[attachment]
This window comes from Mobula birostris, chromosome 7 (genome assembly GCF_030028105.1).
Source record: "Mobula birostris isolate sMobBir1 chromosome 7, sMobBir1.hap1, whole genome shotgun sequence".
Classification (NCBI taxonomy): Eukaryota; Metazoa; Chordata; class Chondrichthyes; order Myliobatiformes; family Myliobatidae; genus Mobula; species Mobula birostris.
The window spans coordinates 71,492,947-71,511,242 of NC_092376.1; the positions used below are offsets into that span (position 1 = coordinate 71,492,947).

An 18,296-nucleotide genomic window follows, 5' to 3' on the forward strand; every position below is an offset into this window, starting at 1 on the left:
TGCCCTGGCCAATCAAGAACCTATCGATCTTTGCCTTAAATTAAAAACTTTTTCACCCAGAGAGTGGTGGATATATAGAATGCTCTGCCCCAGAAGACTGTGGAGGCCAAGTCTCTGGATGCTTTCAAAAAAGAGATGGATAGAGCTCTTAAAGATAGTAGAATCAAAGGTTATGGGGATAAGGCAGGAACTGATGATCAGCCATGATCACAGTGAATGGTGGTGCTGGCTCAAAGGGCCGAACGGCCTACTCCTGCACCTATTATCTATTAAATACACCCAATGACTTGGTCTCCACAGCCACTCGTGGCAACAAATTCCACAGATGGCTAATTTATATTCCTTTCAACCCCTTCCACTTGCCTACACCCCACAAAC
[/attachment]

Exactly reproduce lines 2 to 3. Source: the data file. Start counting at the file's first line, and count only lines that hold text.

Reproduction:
Source record: "Mobula birostris isolate sMobBir1 chromosome 7, sMobBir1.hap1, whole genome shotgun sequence".
Classification (NCBI taxonomy): Eukaryota; Metazoa; Chordata; class Chondrichthyes; order Myliobatiformes; family Myliobatidae; genus Mobula; species Mobula birostris.